Yesterday was spent exploring. Wednesday was some very rough weather that lasted well into the morning, and the stiff breeze on Jessie Lake discouraged us from getting out there on Thursday, so we took off with my map book into the back country looking for small stream action. We went back up Black Sturgeon road. Near Shillabeer Creek we passed two Trans Canada work vehicles headed the opposite direction- these would be the only vehicles we would see all day.
|head high in bear country|
We attempted to fish the Nonwatin River, but couldn’t buy a bite, the river isn’t really wadeable where we crossed it, the bankside brush was so ridiculously thick we could barely penetrate it, it had by far the most bear sign we had seen anywhere, so much that you had to really watch your step so as not to be knee deep in it so to speak. There were loads of berries in the area, but they all tasted like bear spit, so we moved on. Black Sturgeon Road becomes this interminable two track, barely passable in places, with blowdowns from the recent winds everywhere. My new slogan for Canada is “Canada- The Clear-cut North of the Border”, as we drove through miles of it. Well, it’s good to know where my toilet paper comes from. In a way, it was like going home. Black Sturgeon Lake is a jewel set in granite, and I wish we had time to explore it. Our goal was to check out the Poshkogagan River, some 80-100 miles from camp. I believe Black Sturgeon Road itself is 80-100 miles long; in all we drove 230 miles yesterday. While I was looking through the pictures on my camera, Sam spotted a bear crossing the road just north of Black Sturgeon Lake. We finally reached the Poshkokagan River at about 4 pm. It is a beautiful river that I’m sure is full of fish, but again- unwadeable, and no time to explore. We drove north from there to rout 527 which is paved, then took the Dorion Cutoff back to 17 to get back to camp. It was a long day, and beautiful drive through wild country.
|big fish of the day- 20"|
I realize that most of you just want to see fish, so here goes. I got up this morning in time to see the most stunning sunrise of the week, quickly followed by more rain. I launched the kayak anyways, and hooked up on my second cast on a solid 20” fish that took me for a few rounds before landing. I couldn’t find my tailing glove, and hadn’t figured out how to do the self-portraiture and so the pictures stink. Two points later I hooked up on the big fish of the week, 19” but deep, heavy and muscular. He took several hard runs and really put my 3 weight to the test and I was afraid he would smoke the reel. The color on these fish is astonishing. This time I figured out how to take the pics, but when I lifted the fish he thrashed and left me with this shot. The picture says it all.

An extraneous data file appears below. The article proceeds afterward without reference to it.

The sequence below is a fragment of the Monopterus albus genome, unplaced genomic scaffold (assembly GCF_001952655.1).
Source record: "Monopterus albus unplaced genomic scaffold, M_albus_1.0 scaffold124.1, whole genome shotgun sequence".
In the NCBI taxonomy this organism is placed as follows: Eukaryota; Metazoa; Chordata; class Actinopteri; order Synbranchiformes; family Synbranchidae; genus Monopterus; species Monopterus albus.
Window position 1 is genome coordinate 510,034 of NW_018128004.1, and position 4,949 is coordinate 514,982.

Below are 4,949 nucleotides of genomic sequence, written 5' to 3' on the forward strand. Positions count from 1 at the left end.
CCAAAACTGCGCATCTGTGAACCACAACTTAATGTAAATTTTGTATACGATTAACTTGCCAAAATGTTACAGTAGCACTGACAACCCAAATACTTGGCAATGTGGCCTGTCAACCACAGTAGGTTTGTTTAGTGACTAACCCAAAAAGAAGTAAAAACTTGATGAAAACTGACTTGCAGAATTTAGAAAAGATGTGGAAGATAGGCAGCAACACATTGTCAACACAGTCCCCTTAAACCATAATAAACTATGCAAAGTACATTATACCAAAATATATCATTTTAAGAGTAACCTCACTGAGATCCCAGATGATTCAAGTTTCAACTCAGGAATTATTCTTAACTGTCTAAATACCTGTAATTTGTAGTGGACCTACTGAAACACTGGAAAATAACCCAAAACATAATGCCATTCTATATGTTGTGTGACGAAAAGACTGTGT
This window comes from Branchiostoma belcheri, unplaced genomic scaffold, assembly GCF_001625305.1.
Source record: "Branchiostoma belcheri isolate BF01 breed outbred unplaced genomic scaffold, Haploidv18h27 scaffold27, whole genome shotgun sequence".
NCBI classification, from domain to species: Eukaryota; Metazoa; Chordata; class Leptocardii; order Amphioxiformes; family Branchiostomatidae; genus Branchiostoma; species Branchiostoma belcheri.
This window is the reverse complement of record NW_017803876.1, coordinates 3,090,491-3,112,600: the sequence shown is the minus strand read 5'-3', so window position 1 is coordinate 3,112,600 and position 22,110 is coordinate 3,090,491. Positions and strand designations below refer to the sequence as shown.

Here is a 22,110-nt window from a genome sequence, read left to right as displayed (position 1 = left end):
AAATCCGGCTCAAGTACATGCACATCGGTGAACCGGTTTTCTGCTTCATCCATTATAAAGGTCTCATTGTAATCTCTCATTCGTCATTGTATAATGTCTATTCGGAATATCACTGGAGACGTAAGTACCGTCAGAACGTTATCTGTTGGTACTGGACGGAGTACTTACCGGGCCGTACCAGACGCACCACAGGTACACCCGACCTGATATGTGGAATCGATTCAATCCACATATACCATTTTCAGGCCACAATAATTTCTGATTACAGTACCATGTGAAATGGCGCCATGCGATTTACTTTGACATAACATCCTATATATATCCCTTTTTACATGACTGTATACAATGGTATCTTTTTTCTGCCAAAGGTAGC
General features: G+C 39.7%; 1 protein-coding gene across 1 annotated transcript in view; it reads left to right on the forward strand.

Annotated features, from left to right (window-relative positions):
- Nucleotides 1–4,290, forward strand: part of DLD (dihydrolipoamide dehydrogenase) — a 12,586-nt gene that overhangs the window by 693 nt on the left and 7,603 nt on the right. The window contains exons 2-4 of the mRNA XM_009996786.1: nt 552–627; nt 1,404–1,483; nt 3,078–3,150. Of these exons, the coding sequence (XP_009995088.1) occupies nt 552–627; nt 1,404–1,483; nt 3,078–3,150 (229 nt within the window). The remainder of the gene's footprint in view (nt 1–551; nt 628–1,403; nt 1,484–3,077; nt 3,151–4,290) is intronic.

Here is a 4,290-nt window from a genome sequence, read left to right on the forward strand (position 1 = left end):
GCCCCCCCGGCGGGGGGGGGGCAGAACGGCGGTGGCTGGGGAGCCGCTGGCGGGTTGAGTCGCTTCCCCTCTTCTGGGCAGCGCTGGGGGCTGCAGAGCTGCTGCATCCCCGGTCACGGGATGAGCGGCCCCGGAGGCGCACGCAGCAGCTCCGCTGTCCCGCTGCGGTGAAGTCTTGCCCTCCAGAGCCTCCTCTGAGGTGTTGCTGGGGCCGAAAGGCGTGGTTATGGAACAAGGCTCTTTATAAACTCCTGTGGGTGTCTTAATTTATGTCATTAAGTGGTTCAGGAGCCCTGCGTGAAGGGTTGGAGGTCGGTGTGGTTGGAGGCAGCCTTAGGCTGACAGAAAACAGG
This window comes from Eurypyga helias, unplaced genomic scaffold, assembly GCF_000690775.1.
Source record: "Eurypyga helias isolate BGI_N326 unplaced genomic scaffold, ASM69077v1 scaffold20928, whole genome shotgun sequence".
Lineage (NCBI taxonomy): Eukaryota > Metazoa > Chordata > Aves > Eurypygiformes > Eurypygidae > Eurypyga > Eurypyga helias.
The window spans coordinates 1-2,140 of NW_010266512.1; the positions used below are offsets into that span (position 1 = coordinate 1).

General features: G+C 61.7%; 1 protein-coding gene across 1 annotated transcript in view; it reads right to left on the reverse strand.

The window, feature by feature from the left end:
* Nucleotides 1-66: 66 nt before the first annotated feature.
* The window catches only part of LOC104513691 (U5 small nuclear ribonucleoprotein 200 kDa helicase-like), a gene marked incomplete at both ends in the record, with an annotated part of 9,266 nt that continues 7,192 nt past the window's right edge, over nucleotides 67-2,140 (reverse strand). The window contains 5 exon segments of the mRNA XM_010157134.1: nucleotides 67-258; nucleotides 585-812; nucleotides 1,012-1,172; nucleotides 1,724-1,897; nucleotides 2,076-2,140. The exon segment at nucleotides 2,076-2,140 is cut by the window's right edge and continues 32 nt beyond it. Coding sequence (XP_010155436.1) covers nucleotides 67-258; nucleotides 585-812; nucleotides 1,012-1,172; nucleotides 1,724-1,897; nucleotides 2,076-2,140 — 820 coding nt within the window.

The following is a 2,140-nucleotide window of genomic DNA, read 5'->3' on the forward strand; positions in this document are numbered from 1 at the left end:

|so much for the hero shot|
I then paddled over to a group of small islands that had deep drop offs on all sides, and got this fish- gorgeous fish, found the glove, got the pic. I’m going to thrash this lake hard the next couple of days in search of decent pictures to share, now that I have the system down. By the way, all of the fish have come on Au Sable skunks, except for that big 19” which hit the same orange and black Chernobyl that I got my big Michigan brookie on. Today I made a point to cast streamers at all of the spots that I stopped and have not had a follow. The local guides have all been reporting very poor fishing conditions, and I’ve caught the most fish of anyone I’ve talked to. The fish I’m catching are not the giants everyone is after, but they are still great fish in my book and worth coming for. I’ve missed a couple of bigger fish that may have gone 5 pounds.
|not a monster, just a great fish.|
We had to come back to town for more ice, thus the post- I’ll try to do some better posts when I return, with some analysis. This trip has fully lived up to my expectations and has been just the vacation I’ve needed. Sam has been a great travelling companion, we’ve eaten well, snacked non-stop on junk food, gotten too much sun, gotten stormed on, and our minds are full of more beautiful scenes than we could ever take pictures of or share. I’ll put together a couple of posts after I get home with the highlights and lessons learned and try not to wear you out with it all.
|greetings from the bush|
It has been fantastic. I'm headed back out in the kayak to explore the lake for the rest of the day.